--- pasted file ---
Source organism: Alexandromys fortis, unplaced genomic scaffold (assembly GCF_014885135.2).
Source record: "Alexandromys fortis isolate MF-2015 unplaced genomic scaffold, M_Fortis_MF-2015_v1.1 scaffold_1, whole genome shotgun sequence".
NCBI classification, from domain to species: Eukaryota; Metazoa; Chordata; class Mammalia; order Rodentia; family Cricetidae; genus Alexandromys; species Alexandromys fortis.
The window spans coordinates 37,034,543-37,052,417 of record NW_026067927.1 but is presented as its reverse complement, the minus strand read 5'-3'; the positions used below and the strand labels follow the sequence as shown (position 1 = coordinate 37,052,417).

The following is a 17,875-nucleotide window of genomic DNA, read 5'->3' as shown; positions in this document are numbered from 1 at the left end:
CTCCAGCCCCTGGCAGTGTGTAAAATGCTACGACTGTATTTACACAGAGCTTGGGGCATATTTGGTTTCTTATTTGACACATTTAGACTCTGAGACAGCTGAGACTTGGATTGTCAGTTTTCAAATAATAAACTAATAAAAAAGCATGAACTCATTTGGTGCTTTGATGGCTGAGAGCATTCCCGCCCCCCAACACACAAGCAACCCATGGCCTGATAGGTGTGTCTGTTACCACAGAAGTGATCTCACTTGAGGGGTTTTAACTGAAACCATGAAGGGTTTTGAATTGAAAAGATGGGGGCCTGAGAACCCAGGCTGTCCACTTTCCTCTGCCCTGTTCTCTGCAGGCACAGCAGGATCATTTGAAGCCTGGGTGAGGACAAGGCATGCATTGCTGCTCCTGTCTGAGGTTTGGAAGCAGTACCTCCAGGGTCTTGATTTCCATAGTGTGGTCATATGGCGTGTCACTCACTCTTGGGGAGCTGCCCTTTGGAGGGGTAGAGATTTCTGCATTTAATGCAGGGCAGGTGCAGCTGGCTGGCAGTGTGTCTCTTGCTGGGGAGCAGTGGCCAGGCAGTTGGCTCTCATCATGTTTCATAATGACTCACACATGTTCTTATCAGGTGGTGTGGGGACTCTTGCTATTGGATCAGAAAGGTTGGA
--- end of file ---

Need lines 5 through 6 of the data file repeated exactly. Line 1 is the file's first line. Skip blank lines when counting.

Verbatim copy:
The following is a 17,875-nucleotide window of genomic DNA, read 5'->3' as shown; positions in this document are numbered from 1 at the left end:
CTCCAGCCCCTGGCAGTGTGTAAAATGCTACGACTGTATTTACACAGAGCTTGGGGCATATTTGGTTTCTTATTTGACACATTTAGACTCTGAGACAGCTGAGACTTGGATTGTCAGTTTTCAAATAATAAACTAATAAAAAAGCATGAACTCATTTGGTGCTTTGATGGCTGAGAGCATTCCCGCCCCCCAACACACAAGCAACCCATGGCCTGATAGGTGTGTCTGTTACCACAGAAGTGATCTCACTTGAGGGGTTTTAACTGAAACCATGAAGGGTTTTGAATTGAAAAGATGGGGGCCTGAGAACCCAGGCTGTCCACTTTCCTCTGCCCTGTTCTCTGCAGGCACAGCAGGATCATTTGAAGCCTGGGTGAGGACAAGGCATGCATTGCTGCTCCTGTCTGAGGTTTGGAAGCAGTACCTCCAGGGTCTTGATTTCCATAGTGTGGTCATATGGCGTGTCACTCACTCTTGGGGAGCTGCCCTTTGGAGGGGTAGAGATTTCTGCATTTAATGCAGGGCAGGTGCAGCTGGCTGGCAGTGTGTCTCTTGCTGGGGAGCAGTGGCCAGGCAGTTGGCTCTCATCATGTTTCATAATGACTCACACATGTTCTTATCAGGTGGTGTGGGGACTCTTGCTATTGGATCAGAAAGGTTGGA